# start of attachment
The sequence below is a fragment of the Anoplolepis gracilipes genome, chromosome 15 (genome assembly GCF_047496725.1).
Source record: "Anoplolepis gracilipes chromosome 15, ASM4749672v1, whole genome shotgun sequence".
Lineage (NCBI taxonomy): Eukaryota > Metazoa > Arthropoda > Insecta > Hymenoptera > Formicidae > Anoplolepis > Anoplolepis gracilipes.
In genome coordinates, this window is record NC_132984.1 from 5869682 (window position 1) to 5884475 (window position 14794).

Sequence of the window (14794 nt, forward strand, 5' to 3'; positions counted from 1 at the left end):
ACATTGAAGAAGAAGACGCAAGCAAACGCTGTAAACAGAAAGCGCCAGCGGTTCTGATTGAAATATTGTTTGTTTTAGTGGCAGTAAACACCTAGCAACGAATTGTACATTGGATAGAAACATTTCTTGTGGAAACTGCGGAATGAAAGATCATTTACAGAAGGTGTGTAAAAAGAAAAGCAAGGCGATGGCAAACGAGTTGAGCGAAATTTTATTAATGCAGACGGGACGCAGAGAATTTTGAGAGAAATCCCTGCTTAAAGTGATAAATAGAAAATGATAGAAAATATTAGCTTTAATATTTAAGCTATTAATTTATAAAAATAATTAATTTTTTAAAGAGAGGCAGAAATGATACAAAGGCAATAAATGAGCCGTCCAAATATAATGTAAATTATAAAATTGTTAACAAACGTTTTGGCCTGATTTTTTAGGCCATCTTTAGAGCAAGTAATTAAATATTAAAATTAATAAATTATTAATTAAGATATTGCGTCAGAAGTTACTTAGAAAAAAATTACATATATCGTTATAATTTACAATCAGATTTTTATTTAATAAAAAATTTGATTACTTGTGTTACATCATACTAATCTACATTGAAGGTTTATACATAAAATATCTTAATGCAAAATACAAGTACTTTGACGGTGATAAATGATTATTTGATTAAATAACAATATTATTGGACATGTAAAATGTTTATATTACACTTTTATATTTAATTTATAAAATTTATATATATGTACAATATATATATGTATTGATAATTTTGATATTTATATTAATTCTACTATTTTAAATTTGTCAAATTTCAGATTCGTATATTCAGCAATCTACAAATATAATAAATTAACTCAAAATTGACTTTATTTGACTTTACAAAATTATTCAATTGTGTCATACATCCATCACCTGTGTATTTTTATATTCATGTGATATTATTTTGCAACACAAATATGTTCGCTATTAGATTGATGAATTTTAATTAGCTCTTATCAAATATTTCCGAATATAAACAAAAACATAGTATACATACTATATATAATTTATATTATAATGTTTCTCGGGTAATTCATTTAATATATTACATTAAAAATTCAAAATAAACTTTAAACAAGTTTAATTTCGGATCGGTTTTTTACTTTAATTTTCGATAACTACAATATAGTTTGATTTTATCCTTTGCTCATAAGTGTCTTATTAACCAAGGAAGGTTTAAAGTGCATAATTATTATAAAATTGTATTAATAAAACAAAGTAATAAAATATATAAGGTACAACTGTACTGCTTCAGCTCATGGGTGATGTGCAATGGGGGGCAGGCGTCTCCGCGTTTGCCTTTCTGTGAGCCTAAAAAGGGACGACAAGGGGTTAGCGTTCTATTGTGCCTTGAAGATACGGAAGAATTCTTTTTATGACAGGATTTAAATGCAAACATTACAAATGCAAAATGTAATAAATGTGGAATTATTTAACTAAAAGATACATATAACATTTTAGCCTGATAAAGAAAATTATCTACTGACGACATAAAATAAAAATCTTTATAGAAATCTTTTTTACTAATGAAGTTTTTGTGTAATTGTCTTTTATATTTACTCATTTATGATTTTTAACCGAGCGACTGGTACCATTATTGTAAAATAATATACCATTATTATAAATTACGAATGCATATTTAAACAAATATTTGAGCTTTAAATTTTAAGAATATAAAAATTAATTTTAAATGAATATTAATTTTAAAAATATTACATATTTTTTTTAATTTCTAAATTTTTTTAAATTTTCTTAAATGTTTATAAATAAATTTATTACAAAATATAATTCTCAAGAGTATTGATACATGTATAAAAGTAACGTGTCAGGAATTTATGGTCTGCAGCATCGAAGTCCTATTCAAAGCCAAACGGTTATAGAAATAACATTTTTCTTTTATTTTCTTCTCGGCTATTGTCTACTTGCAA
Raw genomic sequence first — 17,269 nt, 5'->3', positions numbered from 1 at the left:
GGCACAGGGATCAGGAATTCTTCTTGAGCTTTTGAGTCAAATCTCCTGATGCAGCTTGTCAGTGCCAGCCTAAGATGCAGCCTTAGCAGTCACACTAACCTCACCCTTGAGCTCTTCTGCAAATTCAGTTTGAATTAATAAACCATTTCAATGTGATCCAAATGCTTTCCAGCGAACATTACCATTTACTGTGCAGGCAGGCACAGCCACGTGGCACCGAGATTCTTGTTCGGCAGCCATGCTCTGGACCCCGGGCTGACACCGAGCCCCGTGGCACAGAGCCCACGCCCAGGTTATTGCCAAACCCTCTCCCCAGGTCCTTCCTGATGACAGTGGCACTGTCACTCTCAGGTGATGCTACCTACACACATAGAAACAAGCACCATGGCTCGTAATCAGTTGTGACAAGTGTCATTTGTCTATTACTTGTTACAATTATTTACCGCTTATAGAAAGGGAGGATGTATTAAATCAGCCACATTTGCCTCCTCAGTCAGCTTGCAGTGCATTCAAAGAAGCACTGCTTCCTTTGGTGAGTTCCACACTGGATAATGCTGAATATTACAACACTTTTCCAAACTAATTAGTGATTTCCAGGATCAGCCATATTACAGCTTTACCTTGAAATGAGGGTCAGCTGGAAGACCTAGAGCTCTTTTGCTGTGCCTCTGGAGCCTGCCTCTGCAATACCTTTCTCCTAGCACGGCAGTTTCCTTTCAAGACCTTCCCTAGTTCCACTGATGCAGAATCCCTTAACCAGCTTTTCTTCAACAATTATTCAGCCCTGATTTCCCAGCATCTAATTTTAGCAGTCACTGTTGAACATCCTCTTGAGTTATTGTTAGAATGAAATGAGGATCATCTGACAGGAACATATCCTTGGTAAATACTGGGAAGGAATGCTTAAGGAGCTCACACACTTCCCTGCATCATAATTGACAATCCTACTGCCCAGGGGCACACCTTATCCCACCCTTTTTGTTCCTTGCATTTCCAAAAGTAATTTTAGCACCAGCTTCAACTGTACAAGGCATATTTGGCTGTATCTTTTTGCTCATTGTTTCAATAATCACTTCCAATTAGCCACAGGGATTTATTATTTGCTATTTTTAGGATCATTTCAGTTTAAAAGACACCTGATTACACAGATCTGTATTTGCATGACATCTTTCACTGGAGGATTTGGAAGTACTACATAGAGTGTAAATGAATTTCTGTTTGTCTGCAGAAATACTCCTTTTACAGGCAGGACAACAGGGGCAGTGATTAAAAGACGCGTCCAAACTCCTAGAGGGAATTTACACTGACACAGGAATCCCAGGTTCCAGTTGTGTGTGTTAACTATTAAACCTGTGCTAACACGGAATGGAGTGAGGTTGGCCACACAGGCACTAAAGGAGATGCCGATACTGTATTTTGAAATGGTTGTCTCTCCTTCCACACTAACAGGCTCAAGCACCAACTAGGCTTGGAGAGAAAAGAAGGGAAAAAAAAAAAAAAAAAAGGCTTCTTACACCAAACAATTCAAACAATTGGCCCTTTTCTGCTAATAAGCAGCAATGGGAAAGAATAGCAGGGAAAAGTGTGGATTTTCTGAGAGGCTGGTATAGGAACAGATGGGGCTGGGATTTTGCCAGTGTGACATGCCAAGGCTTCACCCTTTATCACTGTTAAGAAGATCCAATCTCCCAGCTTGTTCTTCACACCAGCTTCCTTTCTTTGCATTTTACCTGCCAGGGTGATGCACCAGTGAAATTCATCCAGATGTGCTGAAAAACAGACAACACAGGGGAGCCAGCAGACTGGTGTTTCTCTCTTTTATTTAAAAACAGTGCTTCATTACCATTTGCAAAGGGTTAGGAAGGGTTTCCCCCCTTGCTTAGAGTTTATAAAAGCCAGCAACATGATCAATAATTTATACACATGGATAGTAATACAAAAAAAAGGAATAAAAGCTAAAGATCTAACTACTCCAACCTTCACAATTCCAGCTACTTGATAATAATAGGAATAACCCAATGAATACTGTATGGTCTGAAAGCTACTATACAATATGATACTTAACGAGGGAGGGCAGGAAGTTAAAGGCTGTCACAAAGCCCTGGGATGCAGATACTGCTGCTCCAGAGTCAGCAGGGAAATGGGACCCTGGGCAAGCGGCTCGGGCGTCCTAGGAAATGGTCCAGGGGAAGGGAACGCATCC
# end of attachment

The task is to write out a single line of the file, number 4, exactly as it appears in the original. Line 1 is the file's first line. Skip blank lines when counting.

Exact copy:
In genome coordinates, this window is record NC_132984.1 from 5869682 (window position 1) to 5884475 (window position 14794).